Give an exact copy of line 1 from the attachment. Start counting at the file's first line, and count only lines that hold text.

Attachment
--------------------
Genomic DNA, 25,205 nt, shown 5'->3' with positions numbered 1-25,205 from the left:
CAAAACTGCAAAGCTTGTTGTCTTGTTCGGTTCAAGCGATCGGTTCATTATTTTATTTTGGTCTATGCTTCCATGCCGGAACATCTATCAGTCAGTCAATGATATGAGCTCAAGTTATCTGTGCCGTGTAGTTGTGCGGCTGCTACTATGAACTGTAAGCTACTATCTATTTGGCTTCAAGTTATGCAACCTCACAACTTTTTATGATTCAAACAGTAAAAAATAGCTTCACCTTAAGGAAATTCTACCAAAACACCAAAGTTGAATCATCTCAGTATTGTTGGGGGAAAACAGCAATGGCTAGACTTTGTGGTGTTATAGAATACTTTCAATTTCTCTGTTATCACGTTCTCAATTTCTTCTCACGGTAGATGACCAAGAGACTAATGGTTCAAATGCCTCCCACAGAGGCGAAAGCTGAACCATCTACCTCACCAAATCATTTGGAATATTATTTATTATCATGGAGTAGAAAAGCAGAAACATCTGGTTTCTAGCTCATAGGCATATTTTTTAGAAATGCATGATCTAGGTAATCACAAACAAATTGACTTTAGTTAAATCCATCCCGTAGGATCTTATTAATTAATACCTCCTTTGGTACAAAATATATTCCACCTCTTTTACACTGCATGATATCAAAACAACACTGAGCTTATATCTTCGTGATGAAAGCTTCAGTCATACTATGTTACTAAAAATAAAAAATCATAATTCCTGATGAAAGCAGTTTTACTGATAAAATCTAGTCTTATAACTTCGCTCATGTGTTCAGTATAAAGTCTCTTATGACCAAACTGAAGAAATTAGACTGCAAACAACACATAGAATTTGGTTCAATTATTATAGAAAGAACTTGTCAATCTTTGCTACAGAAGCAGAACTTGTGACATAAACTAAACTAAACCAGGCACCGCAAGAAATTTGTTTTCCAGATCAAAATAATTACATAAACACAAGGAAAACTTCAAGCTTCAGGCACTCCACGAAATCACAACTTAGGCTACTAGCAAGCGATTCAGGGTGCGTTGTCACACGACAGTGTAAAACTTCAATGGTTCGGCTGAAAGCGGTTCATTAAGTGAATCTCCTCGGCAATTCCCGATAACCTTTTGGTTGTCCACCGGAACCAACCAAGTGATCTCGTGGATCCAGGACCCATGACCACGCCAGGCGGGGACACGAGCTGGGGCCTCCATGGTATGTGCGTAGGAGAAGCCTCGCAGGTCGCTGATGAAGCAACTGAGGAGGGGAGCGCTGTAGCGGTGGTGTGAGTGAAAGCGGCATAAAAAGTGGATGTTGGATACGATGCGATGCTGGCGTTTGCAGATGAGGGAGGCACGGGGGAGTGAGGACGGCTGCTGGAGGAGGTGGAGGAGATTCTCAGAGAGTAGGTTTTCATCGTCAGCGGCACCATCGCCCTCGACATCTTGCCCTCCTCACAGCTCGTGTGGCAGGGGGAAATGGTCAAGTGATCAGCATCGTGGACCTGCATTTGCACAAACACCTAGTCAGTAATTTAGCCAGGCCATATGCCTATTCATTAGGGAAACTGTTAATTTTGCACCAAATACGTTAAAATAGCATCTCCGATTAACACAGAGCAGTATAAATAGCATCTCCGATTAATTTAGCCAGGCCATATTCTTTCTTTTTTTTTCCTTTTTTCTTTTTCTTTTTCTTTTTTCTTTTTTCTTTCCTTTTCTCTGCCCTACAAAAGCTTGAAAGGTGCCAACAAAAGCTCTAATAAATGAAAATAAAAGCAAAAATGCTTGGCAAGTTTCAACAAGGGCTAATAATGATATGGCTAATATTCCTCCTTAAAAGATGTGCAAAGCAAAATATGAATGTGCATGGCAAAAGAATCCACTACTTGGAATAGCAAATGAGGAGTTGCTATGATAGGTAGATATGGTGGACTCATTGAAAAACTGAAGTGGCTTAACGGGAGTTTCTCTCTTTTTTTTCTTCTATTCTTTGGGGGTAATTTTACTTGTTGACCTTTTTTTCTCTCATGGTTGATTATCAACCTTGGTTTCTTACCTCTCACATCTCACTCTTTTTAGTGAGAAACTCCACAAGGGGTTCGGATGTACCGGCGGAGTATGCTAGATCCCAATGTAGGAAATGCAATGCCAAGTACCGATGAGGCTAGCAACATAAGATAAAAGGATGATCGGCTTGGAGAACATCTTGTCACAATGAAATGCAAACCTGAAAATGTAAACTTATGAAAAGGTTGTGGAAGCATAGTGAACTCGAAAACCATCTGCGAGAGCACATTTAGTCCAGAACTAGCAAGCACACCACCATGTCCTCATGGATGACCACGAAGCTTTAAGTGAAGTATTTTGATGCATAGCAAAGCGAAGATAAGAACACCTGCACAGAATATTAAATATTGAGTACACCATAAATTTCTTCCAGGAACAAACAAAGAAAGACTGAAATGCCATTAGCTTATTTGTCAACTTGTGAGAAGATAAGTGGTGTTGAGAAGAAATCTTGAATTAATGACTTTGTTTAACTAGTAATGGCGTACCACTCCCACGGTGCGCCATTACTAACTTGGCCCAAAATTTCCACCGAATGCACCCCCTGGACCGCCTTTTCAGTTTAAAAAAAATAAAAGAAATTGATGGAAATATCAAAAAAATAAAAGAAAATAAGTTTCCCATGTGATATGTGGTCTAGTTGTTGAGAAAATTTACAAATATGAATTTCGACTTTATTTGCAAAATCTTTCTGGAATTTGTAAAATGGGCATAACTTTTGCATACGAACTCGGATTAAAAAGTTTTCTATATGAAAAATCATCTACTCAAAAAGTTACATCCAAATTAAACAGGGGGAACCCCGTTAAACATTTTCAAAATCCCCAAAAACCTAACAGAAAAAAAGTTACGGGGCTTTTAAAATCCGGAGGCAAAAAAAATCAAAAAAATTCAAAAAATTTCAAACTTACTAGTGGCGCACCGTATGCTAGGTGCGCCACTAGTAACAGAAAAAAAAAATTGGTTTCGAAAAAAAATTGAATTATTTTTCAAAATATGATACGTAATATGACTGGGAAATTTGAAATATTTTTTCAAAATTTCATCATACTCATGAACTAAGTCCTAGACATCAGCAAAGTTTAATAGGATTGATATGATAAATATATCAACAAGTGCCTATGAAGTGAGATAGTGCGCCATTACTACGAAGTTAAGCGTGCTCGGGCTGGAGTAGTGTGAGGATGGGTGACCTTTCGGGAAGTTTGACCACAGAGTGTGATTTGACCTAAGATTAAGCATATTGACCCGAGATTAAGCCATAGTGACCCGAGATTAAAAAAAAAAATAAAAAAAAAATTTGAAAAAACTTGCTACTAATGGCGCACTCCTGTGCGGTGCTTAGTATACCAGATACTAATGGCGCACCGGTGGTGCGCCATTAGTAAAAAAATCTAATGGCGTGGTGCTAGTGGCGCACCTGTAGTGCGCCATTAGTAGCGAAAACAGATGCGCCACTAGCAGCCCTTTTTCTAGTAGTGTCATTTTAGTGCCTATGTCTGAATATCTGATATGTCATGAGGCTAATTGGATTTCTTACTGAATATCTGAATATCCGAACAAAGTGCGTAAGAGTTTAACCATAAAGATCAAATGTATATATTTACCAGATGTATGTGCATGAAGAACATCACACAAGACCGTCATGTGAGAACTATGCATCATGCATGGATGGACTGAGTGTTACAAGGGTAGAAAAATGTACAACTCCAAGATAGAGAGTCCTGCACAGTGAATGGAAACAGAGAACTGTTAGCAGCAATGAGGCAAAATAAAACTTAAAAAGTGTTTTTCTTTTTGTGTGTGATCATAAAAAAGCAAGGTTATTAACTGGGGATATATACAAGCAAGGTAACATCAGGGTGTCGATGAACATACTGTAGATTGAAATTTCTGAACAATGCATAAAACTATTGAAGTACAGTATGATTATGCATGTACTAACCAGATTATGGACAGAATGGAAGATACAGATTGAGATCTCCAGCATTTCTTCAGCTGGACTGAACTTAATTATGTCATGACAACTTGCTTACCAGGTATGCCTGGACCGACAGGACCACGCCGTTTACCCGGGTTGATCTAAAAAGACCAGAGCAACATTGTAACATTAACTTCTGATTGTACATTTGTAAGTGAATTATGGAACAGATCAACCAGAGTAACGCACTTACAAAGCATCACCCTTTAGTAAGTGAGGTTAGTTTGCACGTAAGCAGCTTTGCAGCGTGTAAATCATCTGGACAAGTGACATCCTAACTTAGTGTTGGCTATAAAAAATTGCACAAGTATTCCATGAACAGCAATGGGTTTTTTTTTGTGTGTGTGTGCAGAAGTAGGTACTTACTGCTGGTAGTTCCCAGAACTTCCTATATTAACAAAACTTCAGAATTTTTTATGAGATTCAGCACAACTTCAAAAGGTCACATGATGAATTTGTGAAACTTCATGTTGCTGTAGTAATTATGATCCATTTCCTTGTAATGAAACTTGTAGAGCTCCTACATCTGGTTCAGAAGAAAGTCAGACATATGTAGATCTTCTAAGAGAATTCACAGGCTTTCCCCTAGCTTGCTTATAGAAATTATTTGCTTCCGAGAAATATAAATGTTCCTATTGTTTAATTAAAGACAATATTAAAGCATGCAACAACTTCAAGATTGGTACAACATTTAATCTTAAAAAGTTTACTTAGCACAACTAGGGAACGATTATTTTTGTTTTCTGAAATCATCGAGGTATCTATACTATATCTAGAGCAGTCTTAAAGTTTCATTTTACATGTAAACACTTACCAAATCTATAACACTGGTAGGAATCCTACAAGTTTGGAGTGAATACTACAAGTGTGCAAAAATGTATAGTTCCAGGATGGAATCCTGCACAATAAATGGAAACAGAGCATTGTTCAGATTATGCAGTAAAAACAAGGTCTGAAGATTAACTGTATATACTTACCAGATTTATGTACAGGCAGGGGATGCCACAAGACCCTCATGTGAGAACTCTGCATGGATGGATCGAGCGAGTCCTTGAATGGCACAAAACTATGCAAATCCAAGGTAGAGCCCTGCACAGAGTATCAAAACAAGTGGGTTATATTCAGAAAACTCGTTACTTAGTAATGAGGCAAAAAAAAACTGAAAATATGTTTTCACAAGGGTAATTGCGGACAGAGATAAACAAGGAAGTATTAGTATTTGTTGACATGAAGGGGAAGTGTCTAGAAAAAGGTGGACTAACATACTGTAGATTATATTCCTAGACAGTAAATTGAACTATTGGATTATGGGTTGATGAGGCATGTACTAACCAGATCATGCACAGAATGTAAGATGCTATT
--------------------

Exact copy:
Genomic DNA, 25,205 nt, shown 5'->3' with positions numbered 1-25,205 from the left: